Globe, Migrants, Multiculture, United Kingdom

Migration and identity, a fragmented reality

You could think that the question of identity has lost relevance in an ever more globalised and interconnected world. Indeed, it is not difficult to state that identities have become more fluid, ephemeral and unpredictable.


Belleza, la obsesion mujer asiatica pixabay 3Claudio Chipana Gutiérrez


It is not just globalisation but migration, and the very rapid increase in the role of social media have also made it possible for individual identities and national identities themselves to become more malleable and less easily susceptible to being pigeonholed in categories or fixed definitions.

Postmodernism for its part has insisted on the loss of power of the focussed, homogeneous individual who is master of their fate.

Identity thus loses protagonism and becomes a fragmented reality. Postmodernists have directed their critiques towards “essentialist” identity.

It is true that nations are no longer quite the closed entities they were understood to be in the nineteenth century.

Globalisation has resulted in the increase in the role of supranational institutions and transnational identities. National and local identities were affected by this.

Lifestyles, ways of thinking, “metanarratives” have become less clearly defined. We have moved into the world of differences. In other words: “undifferentiated differentiation” as the theorist Nelly Richard would say.

Human migration, for example refugees and those fleeing crisis, which has for a long time reshaped societies leading to the fusion of cultures, has persisted and intensified through the rise in cultural networks and the demand for available and cheap labour.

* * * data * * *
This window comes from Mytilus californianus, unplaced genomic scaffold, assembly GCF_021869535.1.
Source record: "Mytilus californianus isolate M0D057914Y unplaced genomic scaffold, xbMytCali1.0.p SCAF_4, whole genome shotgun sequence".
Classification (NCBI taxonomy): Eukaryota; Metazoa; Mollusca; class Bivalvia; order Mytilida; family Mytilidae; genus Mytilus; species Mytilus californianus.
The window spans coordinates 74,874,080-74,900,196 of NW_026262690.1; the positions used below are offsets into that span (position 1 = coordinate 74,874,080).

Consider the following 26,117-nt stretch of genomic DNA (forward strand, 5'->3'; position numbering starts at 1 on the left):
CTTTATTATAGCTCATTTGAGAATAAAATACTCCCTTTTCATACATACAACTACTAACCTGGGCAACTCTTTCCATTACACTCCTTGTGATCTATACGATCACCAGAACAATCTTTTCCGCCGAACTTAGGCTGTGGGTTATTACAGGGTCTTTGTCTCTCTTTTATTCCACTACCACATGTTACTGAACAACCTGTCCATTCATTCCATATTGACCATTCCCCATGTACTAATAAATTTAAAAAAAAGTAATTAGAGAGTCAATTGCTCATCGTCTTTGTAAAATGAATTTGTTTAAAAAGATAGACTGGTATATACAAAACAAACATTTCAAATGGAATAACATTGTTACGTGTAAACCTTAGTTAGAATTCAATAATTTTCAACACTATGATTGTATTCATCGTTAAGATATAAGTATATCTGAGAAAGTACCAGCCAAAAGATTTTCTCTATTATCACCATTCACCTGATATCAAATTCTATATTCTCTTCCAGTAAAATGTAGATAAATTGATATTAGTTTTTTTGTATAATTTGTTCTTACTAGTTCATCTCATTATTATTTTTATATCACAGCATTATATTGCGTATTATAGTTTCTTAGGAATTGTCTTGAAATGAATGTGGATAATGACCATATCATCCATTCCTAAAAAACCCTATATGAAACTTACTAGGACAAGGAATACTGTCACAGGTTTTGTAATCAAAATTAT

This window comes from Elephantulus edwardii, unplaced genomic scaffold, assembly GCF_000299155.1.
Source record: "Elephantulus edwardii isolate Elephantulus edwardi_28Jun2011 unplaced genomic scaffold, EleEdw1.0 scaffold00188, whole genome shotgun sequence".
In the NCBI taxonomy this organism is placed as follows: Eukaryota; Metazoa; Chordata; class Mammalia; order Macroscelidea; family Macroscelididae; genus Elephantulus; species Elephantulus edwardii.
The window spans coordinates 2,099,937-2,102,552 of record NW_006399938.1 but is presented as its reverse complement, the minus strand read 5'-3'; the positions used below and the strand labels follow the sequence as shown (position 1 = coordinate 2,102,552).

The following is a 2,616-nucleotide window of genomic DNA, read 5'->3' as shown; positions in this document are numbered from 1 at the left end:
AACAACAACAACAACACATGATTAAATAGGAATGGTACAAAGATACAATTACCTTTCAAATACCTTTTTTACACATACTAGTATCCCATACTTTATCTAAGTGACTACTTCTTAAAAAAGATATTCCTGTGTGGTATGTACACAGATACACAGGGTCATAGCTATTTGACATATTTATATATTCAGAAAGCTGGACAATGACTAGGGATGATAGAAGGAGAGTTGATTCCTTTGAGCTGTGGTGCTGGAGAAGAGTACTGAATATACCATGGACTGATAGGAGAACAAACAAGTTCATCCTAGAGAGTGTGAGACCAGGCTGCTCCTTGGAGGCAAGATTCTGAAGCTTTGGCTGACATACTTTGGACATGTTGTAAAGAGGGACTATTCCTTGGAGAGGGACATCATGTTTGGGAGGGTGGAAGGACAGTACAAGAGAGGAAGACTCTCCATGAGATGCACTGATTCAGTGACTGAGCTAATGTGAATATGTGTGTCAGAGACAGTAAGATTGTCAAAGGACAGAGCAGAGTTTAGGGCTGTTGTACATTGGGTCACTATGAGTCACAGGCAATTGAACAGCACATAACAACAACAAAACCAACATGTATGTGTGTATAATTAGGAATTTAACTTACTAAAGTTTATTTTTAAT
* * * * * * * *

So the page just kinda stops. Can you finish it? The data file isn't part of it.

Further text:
National cultures interweave and borders become more permeable. National identity is entering a crisis.

However, if identity has indeed been diluted and fragmented in many aspects, it has not disappeared. On the contrary, it has regained importance.

The response to the hegemonic and hierarchical aspects of globalisation was not long in coming.

The power of identity, then, is reviving, in the traditional nation, coming from ethnicities who do not want to be swept aside or absorbed through universalism and homogenisation, from minorities who are looking for their own space in society.

New non-conformist identities are emerging. Multiculturalism has allowed ethnic minorities and immigrants not to be absorbed by dominant discourses. The struggle for recognition and tolerance alongside civil and citizen rights has gained new forms.

Black communities, women, migrants and other groups have put their rights and identities at the centre of the argument for a new discourse on the nation, in direct confrontation to the monocultural State and patriarchal and racist conventions.

The problem is not globalisation as such, but its unequal and authoritative character. Consequently, new nationalisms, those who repel immigrants, have led to Islamophobia and xenophobia.

In this way, two extreme forms of identity have emerged from the same circumstances: ultranationalism and fundamentalism.

In this flux of convergence and divergence of ethnic, cultural and religious identities it has become untenable to say that identities have disappeared or have lessened in importance. The local will always rebel against the global if the latter becomes an economic, cultural and environmental threat. The Other must seek to be recognised.

Identity is as much or more necessary than before. However, there are two paths for identity: either inclusive or exclusive identity: identity based on dialogue or on the destruction of the Other.

While extremist nationalism asserts the authoritarian side of globalisation which deepens inequalities and exclusions, minority identities fight for a more democratic globalisation.

 (Translated by Claire Donneky – Email: – Photos: Pixabay  

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